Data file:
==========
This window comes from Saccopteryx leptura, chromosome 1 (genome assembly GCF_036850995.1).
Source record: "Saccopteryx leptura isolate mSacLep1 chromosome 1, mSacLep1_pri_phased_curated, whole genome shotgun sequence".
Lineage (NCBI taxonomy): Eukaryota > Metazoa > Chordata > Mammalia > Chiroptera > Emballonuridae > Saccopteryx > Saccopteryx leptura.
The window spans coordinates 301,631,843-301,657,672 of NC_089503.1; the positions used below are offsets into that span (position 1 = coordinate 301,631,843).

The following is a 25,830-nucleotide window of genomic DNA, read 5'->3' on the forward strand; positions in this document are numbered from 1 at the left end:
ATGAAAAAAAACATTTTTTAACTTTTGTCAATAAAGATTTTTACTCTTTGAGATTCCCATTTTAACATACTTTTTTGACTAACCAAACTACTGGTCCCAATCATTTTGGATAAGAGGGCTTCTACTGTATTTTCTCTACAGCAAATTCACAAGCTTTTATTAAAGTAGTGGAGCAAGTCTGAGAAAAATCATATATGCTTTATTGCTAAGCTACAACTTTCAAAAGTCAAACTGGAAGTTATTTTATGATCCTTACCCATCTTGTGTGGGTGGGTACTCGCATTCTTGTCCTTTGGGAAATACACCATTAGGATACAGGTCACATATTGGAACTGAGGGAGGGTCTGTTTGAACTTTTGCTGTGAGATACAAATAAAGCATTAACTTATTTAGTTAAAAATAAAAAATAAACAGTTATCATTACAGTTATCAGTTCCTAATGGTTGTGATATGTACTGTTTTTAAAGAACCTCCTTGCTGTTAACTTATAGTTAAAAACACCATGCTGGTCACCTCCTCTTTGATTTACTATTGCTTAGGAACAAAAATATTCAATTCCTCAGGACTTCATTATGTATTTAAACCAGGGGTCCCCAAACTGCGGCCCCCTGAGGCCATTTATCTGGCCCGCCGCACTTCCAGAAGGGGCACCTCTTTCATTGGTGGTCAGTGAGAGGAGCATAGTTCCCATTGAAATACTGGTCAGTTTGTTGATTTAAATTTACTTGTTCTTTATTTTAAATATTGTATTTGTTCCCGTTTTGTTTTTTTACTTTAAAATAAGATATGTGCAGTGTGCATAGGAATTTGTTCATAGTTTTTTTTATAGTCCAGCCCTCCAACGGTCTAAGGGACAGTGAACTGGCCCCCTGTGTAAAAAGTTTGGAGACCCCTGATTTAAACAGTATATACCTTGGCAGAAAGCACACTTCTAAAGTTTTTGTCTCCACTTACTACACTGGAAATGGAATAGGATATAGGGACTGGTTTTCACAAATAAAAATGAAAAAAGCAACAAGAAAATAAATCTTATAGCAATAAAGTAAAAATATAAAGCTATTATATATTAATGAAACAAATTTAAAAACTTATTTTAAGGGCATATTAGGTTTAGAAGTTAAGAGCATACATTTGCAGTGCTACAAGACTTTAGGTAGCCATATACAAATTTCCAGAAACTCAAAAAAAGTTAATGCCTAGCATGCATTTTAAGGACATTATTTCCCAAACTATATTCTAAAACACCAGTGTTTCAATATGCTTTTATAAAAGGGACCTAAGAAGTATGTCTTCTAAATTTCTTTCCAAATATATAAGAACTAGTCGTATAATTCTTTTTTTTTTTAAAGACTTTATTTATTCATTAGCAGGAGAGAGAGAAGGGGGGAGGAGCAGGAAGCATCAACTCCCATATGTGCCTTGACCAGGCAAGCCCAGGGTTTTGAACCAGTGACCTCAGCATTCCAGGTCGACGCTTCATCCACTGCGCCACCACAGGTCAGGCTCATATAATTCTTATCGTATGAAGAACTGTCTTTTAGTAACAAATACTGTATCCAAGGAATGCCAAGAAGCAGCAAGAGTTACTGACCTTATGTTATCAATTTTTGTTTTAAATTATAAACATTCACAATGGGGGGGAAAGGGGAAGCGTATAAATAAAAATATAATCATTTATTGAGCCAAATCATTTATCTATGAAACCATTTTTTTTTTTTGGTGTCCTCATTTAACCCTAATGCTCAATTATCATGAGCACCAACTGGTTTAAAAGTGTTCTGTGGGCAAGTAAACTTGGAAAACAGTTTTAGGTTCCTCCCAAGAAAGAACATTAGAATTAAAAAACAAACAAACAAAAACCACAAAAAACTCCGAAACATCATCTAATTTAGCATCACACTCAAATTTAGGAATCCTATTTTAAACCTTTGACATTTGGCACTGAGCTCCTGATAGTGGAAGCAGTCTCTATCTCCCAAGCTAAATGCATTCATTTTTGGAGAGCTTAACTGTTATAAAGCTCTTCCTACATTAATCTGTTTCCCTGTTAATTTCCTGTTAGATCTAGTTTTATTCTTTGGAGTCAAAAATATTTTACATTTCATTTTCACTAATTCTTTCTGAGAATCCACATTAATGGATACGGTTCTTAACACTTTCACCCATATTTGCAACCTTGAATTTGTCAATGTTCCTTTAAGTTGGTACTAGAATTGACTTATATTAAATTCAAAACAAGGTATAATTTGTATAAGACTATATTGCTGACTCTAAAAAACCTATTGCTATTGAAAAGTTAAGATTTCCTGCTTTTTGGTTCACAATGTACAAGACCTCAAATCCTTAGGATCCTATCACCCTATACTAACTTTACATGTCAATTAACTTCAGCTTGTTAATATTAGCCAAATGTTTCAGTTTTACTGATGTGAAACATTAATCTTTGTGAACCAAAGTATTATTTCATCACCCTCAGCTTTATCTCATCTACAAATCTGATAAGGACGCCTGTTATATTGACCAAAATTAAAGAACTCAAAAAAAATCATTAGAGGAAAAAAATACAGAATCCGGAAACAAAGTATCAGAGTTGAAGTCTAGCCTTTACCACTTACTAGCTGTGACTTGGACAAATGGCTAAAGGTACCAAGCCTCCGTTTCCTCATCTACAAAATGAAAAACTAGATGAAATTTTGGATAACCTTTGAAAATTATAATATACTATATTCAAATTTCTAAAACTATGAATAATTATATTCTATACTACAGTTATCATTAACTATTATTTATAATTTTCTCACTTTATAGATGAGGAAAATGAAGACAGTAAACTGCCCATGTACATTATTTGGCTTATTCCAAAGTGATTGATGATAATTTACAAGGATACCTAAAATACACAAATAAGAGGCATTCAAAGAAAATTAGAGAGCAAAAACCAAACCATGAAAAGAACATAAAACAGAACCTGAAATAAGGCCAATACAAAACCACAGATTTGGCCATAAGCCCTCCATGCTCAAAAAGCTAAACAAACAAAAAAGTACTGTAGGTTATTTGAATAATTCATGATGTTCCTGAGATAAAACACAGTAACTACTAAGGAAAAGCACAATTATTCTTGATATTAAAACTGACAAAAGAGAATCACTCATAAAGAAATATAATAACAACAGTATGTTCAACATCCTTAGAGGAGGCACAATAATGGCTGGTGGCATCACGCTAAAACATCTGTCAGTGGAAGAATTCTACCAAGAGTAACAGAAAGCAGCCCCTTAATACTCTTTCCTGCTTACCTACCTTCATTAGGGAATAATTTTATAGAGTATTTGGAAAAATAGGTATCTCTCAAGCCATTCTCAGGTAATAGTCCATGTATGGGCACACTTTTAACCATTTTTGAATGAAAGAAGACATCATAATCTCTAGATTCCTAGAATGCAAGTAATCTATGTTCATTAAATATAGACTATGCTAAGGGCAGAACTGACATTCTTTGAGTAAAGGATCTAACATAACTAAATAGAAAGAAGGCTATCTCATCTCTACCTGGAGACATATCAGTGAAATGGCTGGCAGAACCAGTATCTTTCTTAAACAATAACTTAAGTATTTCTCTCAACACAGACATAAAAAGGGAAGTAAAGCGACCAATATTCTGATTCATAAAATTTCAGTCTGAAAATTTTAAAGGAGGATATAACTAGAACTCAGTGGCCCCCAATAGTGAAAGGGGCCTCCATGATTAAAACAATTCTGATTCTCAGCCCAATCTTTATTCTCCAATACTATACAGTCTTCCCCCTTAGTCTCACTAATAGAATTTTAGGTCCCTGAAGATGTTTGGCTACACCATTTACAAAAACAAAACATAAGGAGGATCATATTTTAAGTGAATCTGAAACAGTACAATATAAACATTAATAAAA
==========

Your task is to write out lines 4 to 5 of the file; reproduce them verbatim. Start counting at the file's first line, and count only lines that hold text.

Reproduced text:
The window spans coordinates 301,631,843-301,657,672 of NC_089503.1; the positions used below are offsets into that span (position 1 = coordinate 301,631,843).

The following is a 25,830-nucleotide window of genomic DNA, read 5'->3' on the forward strand; positions in this document are numbered from 1 at the left end: